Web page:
BY : S Zhubrin - CHAM-MEI, E Lopez - INP-Grenoble

Date: 1997 PHOENICS Version: 3.0

- The case is three dimensional, and the flow is steady.
- The geometry within the domain was created using PHOENICS-VR.
- Objects like pipes and cylinders and wedges which were required
for this case were placed on a Cartesian grid using ASAP, the
Abitrary Source Allocation Procedure found in PHOENICS.
- The water distributor is four meters high, the mass inflow
rate ranged from 160 kg/s to 400 kg/s. The water flows entered
on one side of the distributor through a bent pipe and the water
flows over weirs into four separate chambers.
- The water distributor is completely open at the top and so
the free surface had to be modelled. The sides of the distributor
were weirs and an easy and sufficient way to simulate the outlet
boundary condition, and hence the height of the FREE SURFACE, was
to implement the formula:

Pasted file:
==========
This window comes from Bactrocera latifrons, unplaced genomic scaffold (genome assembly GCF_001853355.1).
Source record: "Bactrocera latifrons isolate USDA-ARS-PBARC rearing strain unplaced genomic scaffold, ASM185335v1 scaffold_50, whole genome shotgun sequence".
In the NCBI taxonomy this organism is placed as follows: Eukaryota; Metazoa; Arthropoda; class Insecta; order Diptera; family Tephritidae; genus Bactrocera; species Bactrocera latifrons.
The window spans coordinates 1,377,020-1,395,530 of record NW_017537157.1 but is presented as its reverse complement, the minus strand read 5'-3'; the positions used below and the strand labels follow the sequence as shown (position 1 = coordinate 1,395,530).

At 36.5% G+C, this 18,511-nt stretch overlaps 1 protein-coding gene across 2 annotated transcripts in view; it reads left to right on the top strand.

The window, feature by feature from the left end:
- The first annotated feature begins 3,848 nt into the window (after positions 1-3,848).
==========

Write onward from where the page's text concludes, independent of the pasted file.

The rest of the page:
q=c*h*(gh)**(1/2).

This formula governs the water level at the weirs where the outlets are located, and hereq - flow rate per unit width or weir h - is the height of the fluid above the weir g - is the acceleration of gravity c - overflow coefficient

- The LVEL model of turbulence is used to close the
Reynolds-averaged Naviers-Stokes equations.
- PLANT was used to insert the GROUND codings necessary to set the
outlet boundary condition.
- Unequal flow distribution was predicted by PHOENICS at the the outlets due to horizontal momentum of the incoming fluid and the curvature of the inlet pipe. This was also shown by experiment.

The following illustrates the geometry and velocity results.

Geometry created by VR and using ASAP.(Some objects were removed for viewing)

A view of the inlet and curved pipe created by VR and ASAP.

Velocity distribution at the distributor outlet.

wbs